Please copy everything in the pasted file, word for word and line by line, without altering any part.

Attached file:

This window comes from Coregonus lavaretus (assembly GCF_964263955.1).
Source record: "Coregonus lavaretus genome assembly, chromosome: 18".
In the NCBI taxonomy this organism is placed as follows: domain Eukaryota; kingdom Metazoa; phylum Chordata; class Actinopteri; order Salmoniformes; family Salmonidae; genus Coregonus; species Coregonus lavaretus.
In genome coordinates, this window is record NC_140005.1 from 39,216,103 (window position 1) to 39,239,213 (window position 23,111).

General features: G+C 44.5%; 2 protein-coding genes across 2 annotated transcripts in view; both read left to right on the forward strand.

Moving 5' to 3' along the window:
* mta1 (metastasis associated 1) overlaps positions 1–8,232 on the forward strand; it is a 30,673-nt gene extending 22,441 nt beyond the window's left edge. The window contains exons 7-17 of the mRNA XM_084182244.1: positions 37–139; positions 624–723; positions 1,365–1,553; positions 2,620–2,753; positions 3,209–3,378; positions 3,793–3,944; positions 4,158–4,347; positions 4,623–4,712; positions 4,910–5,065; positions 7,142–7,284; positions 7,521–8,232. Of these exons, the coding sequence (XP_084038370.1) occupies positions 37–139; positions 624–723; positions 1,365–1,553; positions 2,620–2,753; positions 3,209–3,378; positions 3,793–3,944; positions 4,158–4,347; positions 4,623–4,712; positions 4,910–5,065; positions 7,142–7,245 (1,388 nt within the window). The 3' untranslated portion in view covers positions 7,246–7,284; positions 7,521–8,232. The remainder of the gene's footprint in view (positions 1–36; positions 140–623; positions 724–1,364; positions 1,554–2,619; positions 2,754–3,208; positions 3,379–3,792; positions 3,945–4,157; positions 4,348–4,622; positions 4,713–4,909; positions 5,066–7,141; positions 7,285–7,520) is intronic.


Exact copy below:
This window comes from Coregonus lavaretus (assembly GCF_964263955.1).
Source record: "Coregonus lavaretus genome assembly, chromosome: 18".
In the NCBI taxonomy this organism is placed as follows: domain Eukaryota; kingdom Metazoa; phylum Chordata; class Actinopteri; order Salmoniformes; family Salmonidae; genus Coregonus; species Coregonus lavaretus.
In genome coordinates, this window is record NC_140005.1 from 39,216,103 (window position 1) to 39,239,213 (window position 23,111).

General features: G+C 44.5%; 2 protein-coding genes across 2 annotated transcripts in view; both read left to right on the forward strand.

Moving 5' to 3' along the window:
* mta1 (metastasis associated 1) overlaps positions 1–8,232 on the forward strand; it is a 30,673-nt gene extending 22,441 nt beyond the window's left edge. The window contains exons 7-17 of the mRNA XM_084182244.1: positions 37–139; positions 624–723; positions 1,365–1,553; positions 2,620–2,753; positions 3,209–3,378; positions 3,793–3,944; positions 4,158–4,347; positions 4,623–4,712; positions 4,910–5,065; positions 7,142–7,284; positions 7,521–8,232. Of these exons, the coding sequence (XP_084038370.1) occupies positions 37–139; positions 624–723; positions 1,365–1,553; positions 2,620–2,753; positions 3,209–3,378; positions 3,793–3,944; positions 4,158–4,347; positions 4,623–4,712; positions 4,910–5,065; positions 7,142–7,245 (1,388 nt within the window). The 3' untranslated portion in view covers positions 7,246–7,284; positions 7,521–8,232. The remainder of the gene's footprint in view (positions 1–36; positions 140–623; positions 724–1,364; positions 1,554–2,619; positions 2,754–3,208; positions 3,379–3,792; positions 3,945–4,157; positions 4,348–4,622; positions 4,713–4,909; positions 5,066–7,141; positions 7,285–7,520) is intronic.